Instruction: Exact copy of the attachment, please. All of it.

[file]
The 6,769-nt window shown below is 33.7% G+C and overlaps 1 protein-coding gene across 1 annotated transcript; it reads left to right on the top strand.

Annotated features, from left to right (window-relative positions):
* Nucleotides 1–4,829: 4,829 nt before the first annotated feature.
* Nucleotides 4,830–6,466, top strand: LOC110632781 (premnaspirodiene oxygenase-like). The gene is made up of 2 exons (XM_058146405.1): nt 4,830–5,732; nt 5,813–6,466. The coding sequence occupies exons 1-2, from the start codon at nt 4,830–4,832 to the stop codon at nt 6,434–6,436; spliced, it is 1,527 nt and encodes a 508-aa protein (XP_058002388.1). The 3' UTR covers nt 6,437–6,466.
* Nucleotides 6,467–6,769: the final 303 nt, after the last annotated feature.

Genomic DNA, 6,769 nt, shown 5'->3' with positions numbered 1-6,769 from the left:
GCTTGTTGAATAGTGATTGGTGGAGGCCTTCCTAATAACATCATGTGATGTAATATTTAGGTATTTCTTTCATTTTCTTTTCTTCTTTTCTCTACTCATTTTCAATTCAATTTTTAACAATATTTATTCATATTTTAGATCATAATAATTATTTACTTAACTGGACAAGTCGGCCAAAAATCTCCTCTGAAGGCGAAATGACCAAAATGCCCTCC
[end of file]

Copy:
The 6,769-nt window shown below is 33.7% G+C and overlaps 1 protein-coding gene across 1 annotated transcript; it reads left to right on the top strand.

Annotated features, from left to right (window-relative positions):
* Nucleotides 1–4,829: 4,829 nt before the first annotated feature.
* Nucleotides 4,830–6,466, top strand: LOC110632781 (premnaspirodiene oxygenase-like). The gene is made up of 2 exons (XM_058146405.1): nt 4,830–5,732; nt 5,813–6,466. The coding sequence occupies exons 1-2, from the start codon at nt 4,830–4,832 to the stop codon at nt 6,434–6,436; spliced, it is 1,527 nt and encodes a 508-aa protein (XP_058002388.1). The 3' UTR covers nt 6,437–6,466.
* Nucleotides 6,467–6,769: the final 303 nt, after the last annotated feature.

Genomic DNA, 6,769 nt, shown 5'->3' with positions numbered 1-6,769 from the left:
GCTTGTTGAATAGTGATTGGTGGAGGCCTTCCTAATAACATCATGTGATGTAATATTTAGGTATTTCTTTCATTTTCTTTTCTTCTTTTCTCTACTCATTTTCAATTCAATTTTTAACAATATTTATTCATATTTTAGATCATAATAATTATTTACTTAACTGGACAAGTCGGCCAAAAATCTCCTCTGAAGGCGAAATGACCAAAATGCCCTCC